After the US-Italian car giant brought a 10-percent stake of the legendary racing car brand to Wall Street last week, it has now announced gross proceeds of close to a billion dollars from the share issue.
After closing the book on the Ferrari initial public offering (IPO) on Monday, Fiat-Chrysler Automobiles (FCA) said the sale of 10 percent of the shares in the Italian racing-car maker earned it $982.4 million (889.2 million euros).
Ferrari made its debut on the New York Stock Exchange on Wednesday last week amid strong demand from investors. The share price jumped to nearly $61, compared to a pre-sale price range of $48 to $52, and settled to $57 by the end of that day.
On Monday, the share price was hovering around the $55-mark.
FCA still owns 80 percent of Ferrari's capital, valued at $10 billion after the IPO. It plans to redistribute those holdings to shareholders in early 2016 as part of a spin-off aimed at reducing FCA's debt, and to invest in expanded production.
Fiat Chrysler Chief Executive Sergio Marchionne, who also serves as Ferrari's chairman, said the company is planning to ramp up Ferrari sales modestly from slightly over 7,000 units a year to 9,000 by 2019, while at the same time maintaining the racing car's exclusivity.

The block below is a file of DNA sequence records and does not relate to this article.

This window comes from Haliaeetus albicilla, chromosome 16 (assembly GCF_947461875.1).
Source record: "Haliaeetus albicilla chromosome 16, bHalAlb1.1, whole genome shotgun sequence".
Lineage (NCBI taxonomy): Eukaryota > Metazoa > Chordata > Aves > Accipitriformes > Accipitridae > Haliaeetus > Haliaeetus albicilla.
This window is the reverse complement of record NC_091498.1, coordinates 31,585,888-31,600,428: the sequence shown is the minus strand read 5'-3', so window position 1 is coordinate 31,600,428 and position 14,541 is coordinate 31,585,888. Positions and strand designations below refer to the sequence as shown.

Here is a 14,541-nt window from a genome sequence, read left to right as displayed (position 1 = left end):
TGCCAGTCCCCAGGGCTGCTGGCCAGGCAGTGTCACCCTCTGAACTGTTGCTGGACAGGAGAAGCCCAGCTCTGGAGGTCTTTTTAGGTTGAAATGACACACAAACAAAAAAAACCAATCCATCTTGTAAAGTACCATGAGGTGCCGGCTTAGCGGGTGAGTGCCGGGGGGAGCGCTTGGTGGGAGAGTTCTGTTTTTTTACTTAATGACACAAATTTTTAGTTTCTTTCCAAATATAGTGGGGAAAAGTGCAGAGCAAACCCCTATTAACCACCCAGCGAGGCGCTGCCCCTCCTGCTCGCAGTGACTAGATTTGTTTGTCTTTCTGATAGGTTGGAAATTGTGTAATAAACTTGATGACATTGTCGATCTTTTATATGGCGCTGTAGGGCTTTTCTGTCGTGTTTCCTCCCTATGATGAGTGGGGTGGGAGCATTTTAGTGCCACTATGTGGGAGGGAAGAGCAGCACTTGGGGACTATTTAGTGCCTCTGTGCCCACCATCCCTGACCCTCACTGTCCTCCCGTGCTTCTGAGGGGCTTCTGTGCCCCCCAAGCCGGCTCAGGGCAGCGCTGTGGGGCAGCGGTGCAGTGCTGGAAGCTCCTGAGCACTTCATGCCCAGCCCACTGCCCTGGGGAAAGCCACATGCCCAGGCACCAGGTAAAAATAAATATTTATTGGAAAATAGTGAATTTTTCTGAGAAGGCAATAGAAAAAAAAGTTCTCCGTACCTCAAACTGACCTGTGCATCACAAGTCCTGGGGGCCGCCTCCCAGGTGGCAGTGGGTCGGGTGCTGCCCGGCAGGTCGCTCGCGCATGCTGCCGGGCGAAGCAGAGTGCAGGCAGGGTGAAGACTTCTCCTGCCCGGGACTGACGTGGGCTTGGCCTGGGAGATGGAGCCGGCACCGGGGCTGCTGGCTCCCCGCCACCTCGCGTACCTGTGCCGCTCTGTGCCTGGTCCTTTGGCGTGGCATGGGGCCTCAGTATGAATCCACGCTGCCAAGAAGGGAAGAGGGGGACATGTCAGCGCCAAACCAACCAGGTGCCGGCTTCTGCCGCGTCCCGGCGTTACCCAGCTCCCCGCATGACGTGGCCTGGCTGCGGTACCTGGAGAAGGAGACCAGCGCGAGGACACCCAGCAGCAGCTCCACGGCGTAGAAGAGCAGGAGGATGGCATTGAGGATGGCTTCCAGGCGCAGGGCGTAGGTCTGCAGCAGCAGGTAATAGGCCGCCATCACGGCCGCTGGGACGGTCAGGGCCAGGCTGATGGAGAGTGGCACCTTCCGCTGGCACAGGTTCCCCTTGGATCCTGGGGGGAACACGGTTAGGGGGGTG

"What is at the heart of the brand is this intimate relationship between us and the customer. It would be almost suicidal to try to expand volumes to the detriment of that relationship," he said.
The challenge is for Ferrari to build on its strengths amid an increase in competition from an expanding choice of $200,000 to $2 million supercars, like those from McLaren, Bugatti, Lamborghini and Aston Martin, among others. Without mentioning any of them, Marchionne said that competitors "are not at par with a Ferrari."
uhe/nz (dpa, Reuters)